The coming weeks could be transformational for the 185-year-old company.
The post When, why, how? All the details on the AGL demerger and what might happen if it flops appeared first on The Motley Fool Australia. –
AGL Energy Limited (ASX: AGL) is having a volatile week and its share price is showing the strain. As market watchers are likely aware, AGL’s long-planned demerger is facing new questions in the face of declared disapproval from its new major shareholder, tech billionaire Mike Cannon-Brookes.
The major facets of the demerger process are set to kick off in coming weeks. So, without further ado, let’s check what shareholders can look out for as the push to divide the 185-year-old company heats up and what might happen if it fails.
At the time of writing, the AGL share price is $8.20, 5.5% lower than it was at the end of last week.
For context, the S&P/ASX 200 Index (ASX: XJO) has slipped 1.7% in that time.
Why is AGL pursuing a demerger?
The embattled ASX 200 energy producer and retailer is pushing to split in two in an effort to protect shareholder value.
It expects the split will help the resulting businesses go their separate ways on their journeys to renewable energy.
A new entity, dubbed Accel Energy, will take the reins of AGL’s electricity-generating assets.
That includes the company’s coal-fired power plants, gas assets, and wind farms, as well as its development pipeline housing battery and hydro projects.
Meanwhile, AGL Australia will take on the company’s electricity retailing, trading, storage, and supply business. It will also walk away with the AGL brand.
As part of the demerger plan, AGL shareholders will be handed one share in each company. Accel Energy is also expected to retain a 15% to 20% holding in AGL Australia.
What still needs to happen before AGL can split?
In the coming weeks, shareholders will be able to have their say on the AGL demerger.
The company plans to release a scheme booklet in the middle of this month. That document will provide more details on the split.
Shareholders will have a month or so to thumb through the resource. They will then vote on the demerger in mid-June.
If the plan is agreed upon by 75% of shareholders and approvals received, the demerger will be implemented on 30 June.
Cannon-Brookes announced his intent to vote ‘no’ with his new 11.28% holding in AGL’s shares yesterday. That would leave the balance of power with 13.78% of the company’s shares.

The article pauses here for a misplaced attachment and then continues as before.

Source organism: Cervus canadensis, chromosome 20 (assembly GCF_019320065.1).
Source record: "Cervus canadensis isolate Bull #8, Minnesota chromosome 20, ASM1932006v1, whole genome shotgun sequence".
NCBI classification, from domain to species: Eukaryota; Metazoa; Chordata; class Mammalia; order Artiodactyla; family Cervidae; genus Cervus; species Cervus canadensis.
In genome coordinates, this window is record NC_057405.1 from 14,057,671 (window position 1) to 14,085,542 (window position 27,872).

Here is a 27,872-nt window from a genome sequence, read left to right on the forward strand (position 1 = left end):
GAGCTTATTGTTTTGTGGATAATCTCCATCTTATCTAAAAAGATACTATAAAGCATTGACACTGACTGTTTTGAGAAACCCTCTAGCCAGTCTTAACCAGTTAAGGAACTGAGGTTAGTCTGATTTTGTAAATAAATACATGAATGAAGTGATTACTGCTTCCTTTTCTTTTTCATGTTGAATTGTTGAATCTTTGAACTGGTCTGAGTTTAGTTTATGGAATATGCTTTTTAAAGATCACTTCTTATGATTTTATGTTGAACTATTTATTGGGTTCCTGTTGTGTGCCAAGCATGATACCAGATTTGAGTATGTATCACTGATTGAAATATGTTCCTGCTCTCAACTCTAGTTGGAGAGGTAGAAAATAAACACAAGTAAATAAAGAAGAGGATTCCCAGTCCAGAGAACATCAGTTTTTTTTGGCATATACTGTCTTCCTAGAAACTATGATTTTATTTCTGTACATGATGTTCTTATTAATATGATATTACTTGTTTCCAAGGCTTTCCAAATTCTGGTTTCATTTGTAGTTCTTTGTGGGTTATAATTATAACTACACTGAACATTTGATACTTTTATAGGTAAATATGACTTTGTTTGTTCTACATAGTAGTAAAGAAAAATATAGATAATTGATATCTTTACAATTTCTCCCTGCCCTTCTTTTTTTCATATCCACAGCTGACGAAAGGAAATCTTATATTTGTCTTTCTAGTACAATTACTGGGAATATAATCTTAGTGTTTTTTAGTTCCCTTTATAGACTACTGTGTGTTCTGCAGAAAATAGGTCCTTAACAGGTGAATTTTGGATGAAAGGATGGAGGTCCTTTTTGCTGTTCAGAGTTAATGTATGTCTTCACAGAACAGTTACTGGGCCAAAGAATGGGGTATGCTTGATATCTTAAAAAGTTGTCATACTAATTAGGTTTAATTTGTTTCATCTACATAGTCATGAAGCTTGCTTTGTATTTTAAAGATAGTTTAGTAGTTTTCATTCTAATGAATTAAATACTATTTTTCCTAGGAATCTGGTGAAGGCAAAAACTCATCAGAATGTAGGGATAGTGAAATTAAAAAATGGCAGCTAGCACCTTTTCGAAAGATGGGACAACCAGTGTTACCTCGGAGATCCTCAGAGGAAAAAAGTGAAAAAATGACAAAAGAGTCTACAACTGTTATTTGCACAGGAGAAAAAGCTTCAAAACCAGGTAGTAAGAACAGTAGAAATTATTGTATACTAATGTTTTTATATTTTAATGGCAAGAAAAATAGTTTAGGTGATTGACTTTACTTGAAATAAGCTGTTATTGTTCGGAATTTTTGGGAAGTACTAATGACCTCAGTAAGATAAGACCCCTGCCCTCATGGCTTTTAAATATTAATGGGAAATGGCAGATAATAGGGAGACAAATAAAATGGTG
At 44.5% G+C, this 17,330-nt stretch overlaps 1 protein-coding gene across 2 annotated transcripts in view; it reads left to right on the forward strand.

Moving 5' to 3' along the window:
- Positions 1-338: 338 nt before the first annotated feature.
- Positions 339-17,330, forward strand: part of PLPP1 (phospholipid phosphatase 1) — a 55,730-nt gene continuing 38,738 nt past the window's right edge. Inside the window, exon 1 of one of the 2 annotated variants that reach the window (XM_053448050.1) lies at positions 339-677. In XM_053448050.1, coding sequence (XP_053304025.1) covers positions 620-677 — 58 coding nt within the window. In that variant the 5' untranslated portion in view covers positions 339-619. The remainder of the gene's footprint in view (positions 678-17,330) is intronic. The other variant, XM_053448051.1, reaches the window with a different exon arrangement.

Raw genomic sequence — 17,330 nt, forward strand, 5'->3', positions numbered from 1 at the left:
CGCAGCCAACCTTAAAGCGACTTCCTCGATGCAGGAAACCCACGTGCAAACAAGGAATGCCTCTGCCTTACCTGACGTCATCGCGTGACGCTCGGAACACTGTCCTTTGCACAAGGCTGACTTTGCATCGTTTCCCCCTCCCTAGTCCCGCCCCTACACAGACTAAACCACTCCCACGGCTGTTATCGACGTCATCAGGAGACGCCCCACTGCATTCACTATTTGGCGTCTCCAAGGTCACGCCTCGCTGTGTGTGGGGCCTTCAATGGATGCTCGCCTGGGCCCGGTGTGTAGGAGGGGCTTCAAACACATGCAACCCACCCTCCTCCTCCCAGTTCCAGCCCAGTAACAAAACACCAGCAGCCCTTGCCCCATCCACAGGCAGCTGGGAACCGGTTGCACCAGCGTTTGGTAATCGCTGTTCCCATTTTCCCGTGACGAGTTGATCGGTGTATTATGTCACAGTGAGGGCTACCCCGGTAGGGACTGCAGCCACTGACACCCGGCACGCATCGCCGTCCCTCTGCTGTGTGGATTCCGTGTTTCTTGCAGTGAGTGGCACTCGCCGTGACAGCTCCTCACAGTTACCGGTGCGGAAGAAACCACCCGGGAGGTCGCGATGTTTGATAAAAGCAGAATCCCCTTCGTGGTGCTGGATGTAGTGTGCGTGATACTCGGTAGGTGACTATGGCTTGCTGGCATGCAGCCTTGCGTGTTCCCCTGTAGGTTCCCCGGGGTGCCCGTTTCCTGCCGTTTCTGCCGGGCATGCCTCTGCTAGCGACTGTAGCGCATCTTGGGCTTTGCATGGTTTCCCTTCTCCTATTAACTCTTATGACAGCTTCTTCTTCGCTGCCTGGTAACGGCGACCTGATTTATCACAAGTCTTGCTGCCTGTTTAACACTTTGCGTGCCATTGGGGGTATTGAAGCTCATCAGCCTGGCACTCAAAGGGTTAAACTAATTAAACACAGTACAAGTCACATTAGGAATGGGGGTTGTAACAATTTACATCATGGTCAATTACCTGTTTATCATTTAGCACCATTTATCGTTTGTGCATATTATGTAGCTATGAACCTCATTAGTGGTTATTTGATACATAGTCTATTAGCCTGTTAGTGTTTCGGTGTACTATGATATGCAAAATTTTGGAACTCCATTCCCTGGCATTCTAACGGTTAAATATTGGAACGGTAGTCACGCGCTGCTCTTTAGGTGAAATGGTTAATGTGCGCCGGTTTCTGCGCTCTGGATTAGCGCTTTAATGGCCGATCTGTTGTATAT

What might happen if AGL’s demerger plan flops?
Understandably, AGL’s newly-crowned largest shareholder’s stance has raised questions on the demerger’s fate. Many are wondering what might happen if the plan fails to receive shareholder approval.
Cannon-Brookes expects AGL’s board will stand down if the company’s investors disapprove of the split, reports The Australian.
“It would be hard for them to stay in place,” the billionaire told the publication.
Meanwhile, Morgans doesn’t think anything drastic would come from a resounding ‘no’ on the demerger.
While the analyst notes the demerger’s flop could hamper AGL’s plans to restructure its debt, it’s confident the company will manage just fine.
“Despite the large amount of effort the company has expended in pursuing the demerger, we don’t see a major risk to short term cash flows should [it be voted] down,” Morgans analyst Max Vickerson stated.
Though, fellow broker JP Morgan has reportedly predicted a far more dramatic outcome of the demerger’s failure.
“A failed vote would likely destabilise the business, potentially leaving management in an untenable position and opening the company up to be acquired,” JP Morgan analyst Mark Busuttil said, as quoted by The Oz.
AGL share price snapshot
Despite its struggles this week, the AGL share price is performing well in 2022.
It has gained 33.5% since the start of the year. Though, it’s still almost 10% lower than it was this time last year.
The post When, why, how? All the details on the AGL demerger and what might happen if it flops appeared first on The Motley Fool Australia.
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JPMorgan Chase is an advertising partner of The Ascent, a Motley Fool company. Motley Fool contributor Brooke Cooper has no position in any of the stocks mentioned. The Motley Fool Australia’s parent company Motley Fool Holdings Inc. has no position in any of the stocks mentioned. The Motley Fool Australia has no position in any of the stocks mentioned. The Motley Fool has a disclosure policy. This article contains general investment advice only (under AFSL 400691). Authorised by Scott Phillips.